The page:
Adam Sandoval is a name that’s been all over the motorcycle news recently, and for good reason. Earlier this month he led the world’s largest parade of Harley-Davidsons—3,497 to be exact—beating the previous world record by over 1,000 riders.

There are a number of other records Adam’s broken, however. He spent years riding across the country raising awareness and funds for his mission, Scootin’ Across America, appropriately named after his riding buddy Scooter, a 5-pound chihuahua. Years ago, Adam sold all his possessions, his house, and his bikes. He set out to raise money for the American Legion’s Legacy Scholarship Fund, benefiting the children of fallen veterans who were lost on or after September 11.

Before he left, he’d never taken a trip over 600 miles.

“The first month in I realized I brought too much stuff. Three months in, I was only 10 percent done with what I had committed to.”

The motorcycle community stepped up to help him take on his challenge, however.

“I snapped a belt in the middle of nowhere one night. On my bike that’s major. It’s not like you can take the wheel off and put a new belt on. You have to take the whole side of the engine apart.”

He found a guy with a little local retail store, not even a repair shop. Together they put out phone calls, posted about it online, and throughout the course of the evening, people were driving in from other parts of the state to bring him spare parts.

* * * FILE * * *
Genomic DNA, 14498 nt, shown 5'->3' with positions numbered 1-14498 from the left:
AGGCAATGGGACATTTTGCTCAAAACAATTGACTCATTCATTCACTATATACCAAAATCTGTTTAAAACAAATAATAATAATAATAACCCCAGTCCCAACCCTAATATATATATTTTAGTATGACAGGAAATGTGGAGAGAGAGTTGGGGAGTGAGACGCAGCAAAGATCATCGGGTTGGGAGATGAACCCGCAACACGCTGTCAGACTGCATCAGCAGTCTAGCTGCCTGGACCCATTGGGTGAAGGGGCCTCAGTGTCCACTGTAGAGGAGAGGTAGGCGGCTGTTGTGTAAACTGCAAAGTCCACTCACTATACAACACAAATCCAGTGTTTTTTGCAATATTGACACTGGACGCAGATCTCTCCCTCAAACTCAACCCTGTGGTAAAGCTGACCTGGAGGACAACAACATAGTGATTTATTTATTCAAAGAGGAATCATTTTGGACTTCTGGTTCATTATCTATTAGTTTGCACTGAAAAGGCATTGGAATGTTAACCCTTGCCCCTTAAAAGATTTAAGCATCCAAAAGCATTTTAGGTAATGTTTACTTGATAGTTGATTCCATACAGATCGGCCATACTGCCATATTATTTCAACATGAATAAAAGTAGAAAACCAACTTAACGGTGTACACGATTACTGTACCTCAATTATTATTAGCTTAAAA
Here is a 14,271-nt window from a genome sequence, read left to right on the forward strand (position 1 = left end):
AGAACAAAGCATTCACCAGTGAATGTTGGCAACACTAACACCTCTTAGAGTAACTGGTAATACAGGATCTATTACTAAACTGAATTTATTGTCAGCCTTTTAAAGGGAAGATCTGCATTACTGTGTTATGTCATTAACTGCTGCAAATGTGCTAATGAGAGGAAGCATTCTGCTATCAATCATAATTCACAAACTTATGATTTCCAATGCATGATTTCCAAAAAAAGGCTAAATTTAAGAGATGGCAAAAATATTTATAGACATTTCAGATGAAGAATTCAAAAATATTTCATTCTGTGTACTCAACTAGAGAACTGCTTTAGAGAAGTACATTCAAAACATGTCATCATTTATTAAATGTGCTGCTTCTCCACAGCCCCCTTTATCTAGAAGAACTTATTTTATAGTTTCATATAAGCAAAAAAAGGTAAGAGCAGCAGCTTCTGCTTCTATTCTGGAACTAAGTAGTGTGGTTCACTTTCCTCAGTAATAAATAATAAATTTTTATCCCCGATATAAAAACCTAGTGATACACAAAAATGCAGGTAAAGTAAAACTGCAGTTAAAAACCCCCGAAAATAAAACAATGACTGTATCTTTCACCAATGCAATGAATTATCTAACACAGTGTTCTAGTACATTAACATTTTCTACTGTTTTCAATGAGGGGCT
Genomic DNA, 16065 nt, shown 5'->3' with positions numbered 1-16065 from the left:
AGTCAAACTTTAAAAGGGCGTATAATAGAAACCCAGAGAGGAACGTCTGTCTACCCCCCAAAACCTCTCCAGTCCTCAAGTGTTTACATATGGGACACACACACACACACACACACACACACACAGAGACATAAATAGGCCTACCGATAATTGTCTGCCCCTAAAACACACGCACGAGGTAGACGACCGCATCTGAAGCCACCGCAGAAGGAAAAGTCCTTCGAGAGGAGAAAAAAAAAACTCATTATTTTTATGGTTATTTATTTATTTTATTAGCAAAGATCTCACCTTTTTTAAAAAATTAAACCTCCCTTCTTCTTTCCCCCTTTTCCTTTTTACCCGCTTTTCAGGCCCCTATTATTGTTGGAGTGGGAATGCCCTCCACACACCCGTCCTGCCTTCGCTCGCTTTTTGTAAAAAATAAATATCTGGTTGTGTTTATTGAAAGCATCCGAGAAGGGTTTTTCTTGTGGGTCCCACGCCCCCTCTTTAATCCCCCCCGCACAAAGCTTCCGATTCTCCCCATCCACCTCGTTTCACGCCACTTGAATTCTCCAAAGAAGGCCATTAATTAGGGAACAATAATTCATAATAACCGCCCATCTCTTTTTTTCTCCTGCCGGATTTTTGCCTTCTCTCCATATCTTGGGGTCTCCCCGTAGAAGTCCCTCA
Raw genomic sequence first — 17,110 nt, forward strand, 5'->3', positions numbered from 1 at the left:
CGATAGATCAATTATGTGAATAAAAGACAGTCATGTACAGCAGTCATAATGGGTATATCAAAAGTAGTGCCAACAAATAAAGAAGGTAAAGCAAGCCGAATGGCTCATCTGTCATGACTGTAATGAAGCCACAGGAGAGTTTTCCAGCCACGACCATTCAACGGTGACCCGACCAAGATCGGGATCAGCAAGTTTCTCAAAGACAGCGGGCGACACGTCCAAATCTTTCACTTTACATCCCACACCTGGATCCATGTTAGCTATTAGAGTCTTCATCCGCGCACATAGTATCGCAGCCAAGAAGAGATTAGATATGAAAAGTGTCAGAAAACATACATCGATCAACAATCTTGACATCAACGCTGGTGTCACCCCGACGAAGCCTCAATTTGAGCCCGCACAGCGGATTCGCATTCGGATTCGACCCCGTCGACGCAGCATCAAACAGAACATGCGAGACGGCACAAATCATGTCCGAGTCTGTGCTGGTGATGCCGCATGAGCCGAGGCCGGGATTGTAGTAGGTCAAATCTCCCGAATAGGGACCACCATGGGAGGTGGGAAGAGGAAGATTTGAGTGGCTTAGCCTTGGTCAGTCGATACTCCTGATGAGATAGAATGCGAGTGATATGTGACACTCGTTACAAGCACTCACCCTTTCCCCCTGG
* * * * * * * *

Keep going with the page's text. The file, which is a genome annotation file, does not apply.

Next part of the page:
“The motorcycle community is one of the most charitable communities in America. They took me into their homes, out to their favorite local restaurants, cooked me dinner and gave me spare boots and jackets. It’s amazing what kindness is out there.”

Adam Sandoval

A lot of things made his own journey difficult, especially given the fact that he made his trip on an older bike. He ran on a very thin, original seat.

“Along the way people tried to offer me a better touring seat, so it became a challenge to me to keep the original seat the whole trip. People to this day will visit the bike at my campground, throw a leg up over it, and be like, how did you do this?”

The hardest part was the day-to-day grind, though.

“Riding a lot of miles in a day is something motorcyclists enjoy. You might ride 1,000 miles in a day. That’s tough. But when you ride those numbers for 400 days straight, that’s where the fatigue comes in.” And when you’re riding like that, it becomes apparent real quick that maintenance is going to be critical. “If you’re not taking care of your bike, you’re going to lose days on the road, and that’s more expensive than the amount of time it takes to stop and make quick fixes.”

Adam keeps his engine running clean with Techron Powersports and Small Engine from Chevron.

In addition to taking care of his tires, oil changes and fluids, Adam keeps his engine running clean with Techron Powersports and Small Engine from Chevron.

“When you’re riding around, you’re not getting consistent fuel. One gas station is different than another, and that’s something we can all relate to. You’re looking for the highest octane you can get. The impurities and inconsistencies in the fuel from ethanol will contribute to gum and varnish buildup inside of the engine.”

“If you’re like me, you don’t want any engine problems slowing you down. When you’re on the road, it’s about one thing, and that’s the ride.”

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